More than vessels and equipment, however, the naval forces of West African countries require training assistance. In this area, some training and joint exercises are being conducted by NATO and EU member states, but much of this is carried out on a bilateral, case-by-case basis. In April 2013, French and American military advisors provided training to Liberian Coast Guard personnel, including such topics as non-compliant vessel boarding, search and seizure tactics, weapons familiarization, and hull sweeps for mines and smuggling compartments. All of this mentorship and training was limited to a four-day port visit by a French frigate to Monrovia, the Liberian capital.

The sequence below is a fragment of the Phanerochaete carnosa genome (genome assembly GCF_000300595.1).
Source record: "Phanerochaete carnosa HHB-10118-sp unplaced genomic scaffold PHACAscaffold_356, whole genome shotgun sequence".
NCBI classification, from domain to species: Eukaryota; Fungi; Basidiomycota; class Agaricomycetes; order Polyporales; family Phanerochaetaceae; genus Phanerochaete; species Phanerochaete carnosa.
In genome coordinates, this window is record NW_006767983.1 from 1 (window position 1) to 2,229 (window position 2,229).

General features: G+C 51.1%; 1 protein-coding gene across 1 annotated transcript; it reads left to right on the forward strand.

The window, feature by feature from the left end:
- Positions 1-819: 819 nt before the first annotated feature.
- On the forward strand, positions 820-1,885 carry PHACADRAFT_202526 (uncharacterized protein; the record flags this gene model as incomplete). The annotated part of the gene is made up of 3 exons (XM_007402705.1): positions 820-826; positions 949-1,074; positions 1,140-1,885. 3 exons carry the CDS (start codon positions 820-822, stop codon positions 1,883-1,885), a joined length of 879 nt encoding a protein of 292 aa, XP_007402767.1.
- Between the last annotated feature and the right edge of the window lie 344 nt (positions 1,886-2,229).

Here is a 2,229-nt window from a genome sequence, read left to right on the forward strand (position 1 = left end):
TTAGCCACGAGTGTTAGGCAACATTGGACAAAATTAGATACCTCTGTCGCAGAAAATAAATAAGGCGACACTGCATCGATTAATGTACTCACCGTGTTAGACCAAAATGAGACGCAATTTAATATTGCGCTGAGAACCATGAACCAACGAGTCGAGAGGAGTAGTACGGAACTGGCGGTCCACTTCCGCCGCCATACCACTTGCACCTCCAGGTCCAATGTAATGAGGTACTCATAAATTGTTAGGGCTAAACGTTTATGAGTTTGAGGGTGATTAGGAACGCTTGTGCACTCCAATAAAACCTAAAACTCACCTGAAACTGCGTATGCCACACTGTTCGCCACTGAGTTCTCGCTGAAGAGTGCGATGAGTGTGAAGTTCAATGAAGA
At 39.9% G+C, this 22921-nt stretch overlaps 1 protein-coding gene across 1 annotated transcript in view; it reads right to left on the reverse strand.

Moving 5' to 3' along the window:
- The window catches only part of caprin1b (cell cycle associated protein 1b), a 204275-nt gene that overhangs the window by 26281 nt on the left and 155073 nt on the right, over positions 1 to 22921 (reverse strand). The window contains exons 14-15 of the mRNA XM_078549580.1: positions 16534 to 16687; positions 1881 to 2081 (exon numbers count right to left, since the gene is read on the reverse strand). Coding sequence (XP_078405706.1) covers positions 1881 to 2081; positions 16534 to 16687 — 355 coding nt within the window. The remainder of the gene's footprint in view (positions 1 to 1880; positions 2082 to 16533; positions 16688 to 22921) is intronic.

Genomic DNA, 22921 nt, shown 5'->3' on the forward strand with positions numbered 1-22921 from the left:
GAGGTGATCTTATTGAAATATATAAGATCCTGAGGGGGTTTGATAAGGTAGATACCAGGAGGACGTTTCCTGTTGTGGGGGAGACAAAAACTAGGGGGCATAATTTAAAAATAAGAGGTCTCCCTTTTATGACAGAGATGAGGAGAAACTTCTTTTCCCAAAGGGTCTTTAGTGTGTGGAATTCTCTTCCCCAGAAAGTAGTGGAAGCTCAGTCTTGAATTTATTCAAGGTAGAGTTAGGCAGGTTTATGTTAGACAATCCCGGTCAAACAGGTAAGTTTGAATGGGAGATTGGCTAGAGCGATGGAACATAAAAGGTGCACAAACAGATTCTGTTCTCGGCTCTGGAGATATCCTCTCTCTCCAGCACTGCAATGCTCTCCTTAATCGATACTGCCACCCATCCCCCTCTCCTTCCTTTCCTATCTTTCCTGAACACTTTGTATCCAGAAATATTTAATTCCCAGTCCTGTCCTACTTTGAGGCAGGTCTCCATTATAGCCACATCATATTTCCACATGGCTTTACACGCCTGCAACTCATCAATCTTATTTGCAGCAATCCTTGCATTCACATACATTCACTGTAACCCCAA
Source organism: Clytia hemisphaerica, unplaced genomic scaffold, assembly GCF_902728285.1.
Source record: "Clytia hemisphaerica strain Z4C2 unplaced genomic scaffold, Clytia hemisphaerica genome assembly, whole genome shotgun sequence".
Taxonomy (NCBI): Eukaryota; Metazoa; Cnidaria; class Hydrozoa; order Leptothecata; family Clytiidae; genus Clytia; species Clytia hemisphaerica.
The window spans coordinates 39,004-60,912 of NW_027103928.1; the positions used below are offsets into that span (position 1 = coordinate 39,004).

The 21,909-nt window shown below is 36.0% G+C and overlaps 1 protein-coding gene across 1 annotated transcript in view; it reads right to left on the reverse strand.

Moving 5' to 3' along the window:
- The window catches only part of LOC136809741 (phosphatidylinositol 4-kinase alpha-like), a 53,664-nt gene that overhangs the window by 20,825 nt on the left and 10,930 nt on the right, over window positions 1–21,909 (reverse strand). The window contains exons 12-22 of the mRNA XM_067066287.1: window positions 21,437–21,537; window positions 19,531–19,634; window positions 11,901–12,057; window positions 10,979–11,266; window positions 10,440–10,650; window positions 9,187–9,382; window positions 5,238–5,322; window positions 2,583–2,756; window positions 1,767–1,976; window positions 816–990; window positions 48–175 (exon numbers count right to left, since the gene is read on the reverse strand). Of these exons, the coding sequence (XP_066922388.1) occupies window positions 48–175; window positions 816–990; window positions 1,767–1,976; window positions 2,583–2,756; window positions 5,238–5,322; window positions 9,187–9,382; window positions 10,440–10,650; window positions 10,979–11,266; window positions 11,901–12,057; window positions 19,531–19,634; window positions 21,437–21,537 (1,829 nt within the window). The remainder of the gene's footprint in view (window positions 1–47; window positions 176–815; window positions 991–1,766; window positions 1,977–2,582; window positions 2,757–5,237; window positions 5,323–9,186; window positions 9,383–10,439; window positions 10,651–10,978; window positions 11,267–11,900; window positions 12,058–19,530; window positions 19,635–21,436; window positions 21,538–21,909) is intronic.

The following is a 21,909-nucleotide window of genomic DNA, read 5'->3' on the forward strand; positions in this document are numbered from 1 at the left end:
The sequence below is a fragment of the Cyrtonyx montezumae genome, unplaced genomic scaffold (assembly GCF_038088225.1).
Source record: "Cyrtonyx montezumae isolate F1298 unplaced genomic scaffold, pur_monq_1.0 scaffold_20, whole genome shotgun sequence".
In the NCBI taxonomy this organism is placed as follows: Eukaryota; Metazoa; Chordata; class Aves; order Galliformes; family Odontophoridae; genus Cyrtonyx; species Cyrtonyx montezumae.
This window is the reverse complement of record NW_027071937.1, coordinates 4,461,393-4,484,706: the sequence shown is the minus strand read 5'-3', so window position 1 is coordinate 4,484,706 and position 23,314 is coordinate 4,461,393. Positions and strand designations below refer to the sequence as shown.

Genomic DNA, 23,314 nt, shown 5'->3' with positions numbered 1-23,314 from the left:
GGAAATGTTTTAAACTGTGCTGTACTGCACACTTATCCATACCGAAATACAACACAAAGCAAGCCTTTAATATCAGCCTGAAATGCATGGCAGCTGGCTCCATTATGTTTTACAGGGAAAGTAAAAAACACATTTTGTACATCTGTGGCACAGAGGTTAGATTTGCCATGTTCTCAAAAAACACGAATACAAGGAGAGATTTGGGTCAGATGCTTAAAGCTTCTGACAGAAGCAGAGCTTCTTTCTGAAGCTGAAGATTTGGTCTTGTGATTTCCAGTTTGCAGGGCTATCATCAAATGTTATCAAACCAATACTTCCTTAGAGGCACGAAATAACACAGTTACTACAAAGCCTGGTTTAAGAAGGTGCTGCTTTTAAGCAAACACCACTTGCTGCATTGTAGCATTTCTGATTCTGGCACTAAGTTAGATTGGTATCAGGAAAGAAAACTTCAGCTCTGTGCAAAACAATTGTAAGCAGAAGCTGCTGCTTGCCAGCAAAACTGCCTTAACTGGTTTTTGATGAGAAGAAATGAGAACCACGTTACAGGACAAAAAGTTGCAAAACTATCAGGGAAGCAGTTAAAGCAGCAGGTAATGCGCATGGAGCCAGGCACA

Other training opportunities take place intermittently. U.S. Naval Forces Africa (NAVAF) has introduced the Africa Partnership Station (APS) program, through which U.S. Navy and Coast Guard crews carry out mentoring initiatives similar to the Monrovia visit described above. The Africa Maritime Law Enforcement Partnership (AMLEP) sees personnel from the U.S. Coast Guard and relevant African institutions operating alongside one another for a slightly more sustained duration. Under this latter program, a U.S. Navy or Coast Guard vessel patrols the territorial waters of the African host country, carrying both an American boarding party and a boarding party from the host country, enhancing that country’s counter-piracy capabilities while also exposing the partner country’s personnel to U.S. Coast Guard best practices.